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Gov. Kristi Noem banned from seventh Native American reservation in South Dakota

South Dakota Gov. Kristi Noem has been banned by a seventh Native American tribe for comments she made earlier this year about tribal leaders benefiting from drug cartels. The Crow Creek Sioux Tribe voted unanimously Tuesday to ban the Republican governor, saying "we do not have cartels on the reservations." File Photo by Joe Marino/UPI
South Dakota Gov. Kristi Noem has been banned by a seventh Native American tribe for comments she made earlier this year about tribal leaders benefiting from drug cartels. The Crow Creek Sioux Tribe voted unanimously Tuesday to ban the Republican governor, saying "we do not have cartels on the reservations." File Photo by Joe Marino/UPI | License Photo

May 15 (UPI) -- A seventh Native American tribe in South Dakota is banning Gov. Kristi Noem from its reservation for comments she made earlier this year alleging tribal leaders benefit from drug cartels.

The Crow Creek Sioux Tribe in central South Dakota confirmed it voted unanimously Tuesday to ban the Republican governor.

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"We do not have cartels on the reservations," Crow Creek Sioux Tribe chairman Peter Lengkeek said following Tuesday's vote.

"We have cartel products, like guns and drugs. But they pass over state highways getting to the reservation," Lengkeek said. "So, putting us all together like that and saying that all tribes are involved in this really shows ... the ignorance of the governor's office."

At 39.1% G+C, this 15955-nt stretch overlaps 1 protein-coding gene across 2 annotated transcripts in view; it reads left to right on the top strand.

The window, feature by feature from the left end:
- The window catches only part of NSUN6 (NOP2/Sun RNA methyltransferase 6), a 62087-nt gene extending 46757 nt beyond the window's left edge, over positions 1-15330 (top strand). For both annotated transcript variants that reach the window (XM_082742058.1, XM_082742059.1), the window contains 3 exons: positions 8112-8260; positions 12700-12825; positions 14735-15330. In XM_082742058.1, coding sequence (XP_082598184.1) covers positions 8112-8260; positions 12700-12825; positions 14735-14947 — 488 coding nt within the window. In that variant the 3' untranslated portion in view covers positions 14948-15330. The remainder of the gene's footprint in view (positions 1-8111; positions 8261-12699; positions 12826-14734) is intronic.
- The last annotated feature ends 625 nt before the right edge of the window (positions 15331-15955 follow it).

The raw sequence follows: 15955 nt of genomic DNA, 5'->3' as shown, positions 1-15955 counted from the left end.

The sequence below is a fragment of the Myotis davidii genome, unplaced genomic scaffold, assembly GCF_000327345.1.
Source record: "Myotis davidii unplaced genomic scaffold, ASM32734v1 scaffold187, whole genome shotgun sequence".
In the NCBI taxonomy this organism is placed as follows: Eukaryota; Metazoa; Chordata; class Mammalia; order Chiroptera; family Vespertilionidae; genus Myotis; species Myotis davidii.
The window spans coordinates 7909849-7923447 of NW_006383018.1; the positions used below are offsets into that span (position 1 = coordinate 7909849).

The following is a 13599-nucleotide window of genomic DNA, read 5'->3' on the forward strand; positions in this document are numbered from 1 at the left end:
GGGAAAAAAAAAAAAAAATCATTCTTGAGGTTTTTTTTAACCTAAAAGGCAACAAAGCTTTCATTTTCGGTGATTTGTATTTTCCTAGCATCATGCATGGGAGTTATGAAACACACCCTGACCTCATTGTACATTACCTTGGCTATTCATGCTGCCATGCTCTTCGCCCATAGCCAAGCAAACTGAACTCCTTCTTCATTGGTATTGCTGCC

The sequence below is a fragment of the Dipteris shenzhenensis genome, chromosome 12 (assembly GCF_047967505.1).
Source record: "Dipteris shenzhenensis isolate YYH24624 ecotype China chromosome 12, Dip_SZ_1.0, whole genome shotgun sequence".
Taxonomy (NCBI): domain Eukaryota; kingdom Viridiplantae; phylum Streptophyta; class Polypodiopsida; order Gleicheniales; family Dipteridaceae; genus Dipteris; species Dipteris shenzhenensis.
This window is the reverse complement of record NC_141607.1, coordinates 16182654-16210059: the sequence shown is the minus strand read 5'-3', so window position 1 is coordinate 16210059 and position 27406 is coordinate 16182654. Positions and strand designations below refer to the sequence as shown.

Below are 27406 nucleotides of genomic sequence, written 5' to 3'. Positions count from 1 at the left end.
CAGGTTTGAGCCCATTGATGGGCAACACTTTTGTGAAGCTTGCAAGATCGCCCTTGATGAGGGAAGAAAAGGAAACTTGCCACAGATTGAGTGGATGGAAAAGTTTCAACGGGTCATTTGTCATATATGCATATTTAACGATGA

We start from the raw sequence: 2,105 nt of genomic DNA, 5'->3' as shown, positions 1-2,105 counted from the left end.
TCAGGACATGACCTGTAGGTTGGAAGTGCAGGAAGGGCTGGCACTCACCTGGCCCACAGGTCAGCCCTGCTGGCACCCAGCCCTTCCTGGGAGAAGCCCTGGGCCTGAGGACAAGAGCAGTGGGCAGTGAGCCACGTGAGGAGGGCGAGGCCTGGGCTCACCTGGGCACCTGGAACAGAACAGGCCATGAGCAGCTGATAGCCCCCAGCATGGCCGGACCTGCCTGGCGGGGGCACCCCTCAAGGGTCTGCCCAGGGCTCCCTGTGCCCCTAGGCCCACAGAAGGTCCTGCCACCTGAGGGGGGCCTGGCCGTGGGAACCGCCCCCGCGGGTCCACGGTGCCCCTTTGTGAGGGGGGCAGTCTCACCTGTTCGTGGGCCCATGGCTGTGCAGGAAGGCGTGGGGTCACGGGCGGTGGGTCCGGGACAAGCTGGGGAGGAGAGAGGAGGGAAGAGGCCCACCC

The Crow Creek Sioux Tribe is the seventh out of nine tribes to ban the governor from their reservations, encompassing 20% of the land in South Dakota. The tribe joins Oglala Sioux Tribe, Rosebud Sioux Tribe, Standing Rock Sioux Tribe, Cheyenne River Sioux Tribe, Sisseton Wahpeton Oyate Tribe and Yankton Sioux Tribe.

"When the state and tribe respect each other, both our flags can fly high. The tribes are not cartel havens and our people are not the gangs that threaten your communities," said Yankton Sioux Tribe council member Ryan Cournoyer. "Our parents want a better future for their children. Our leaders seek economic growth and hope."

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Last month, the Lower Brule Sioux Tribe decided against banning Noem from their reservation but said Tuesday they are reconsidering.

"There's a lot of unfortunate things that are said that are hurtful to our people -- especially our children," said Lower Brule Sioux Tribe chairman Clyde Estes.

The governor's office has not commented on the latest tribe to ban Noem, who restated her claims and offered her assistance earlier this month.

"Tribal leaders should take action to ban the cartels from their lands and accept my offer to help them restore law and order to their communities while protecting their sovereignty," Noem wrote in a post on X. "We can only do this through partnerships because the Biden administration is failing to do their job."

Earlier this month, Republican Party officials in Colorado's Jefferson County canceled a fundraiser for Noem -- who has been floated as a possible running mate for former President Donald Trump -- after they said they received death threats.

Noem, whose new book No Going Back: The Truth on What's Wrong with Politics and How We Move America Forward referenced shooting a young dog she claimed was dangerous, has faced fierce criticism from both Republicans and Democrats.

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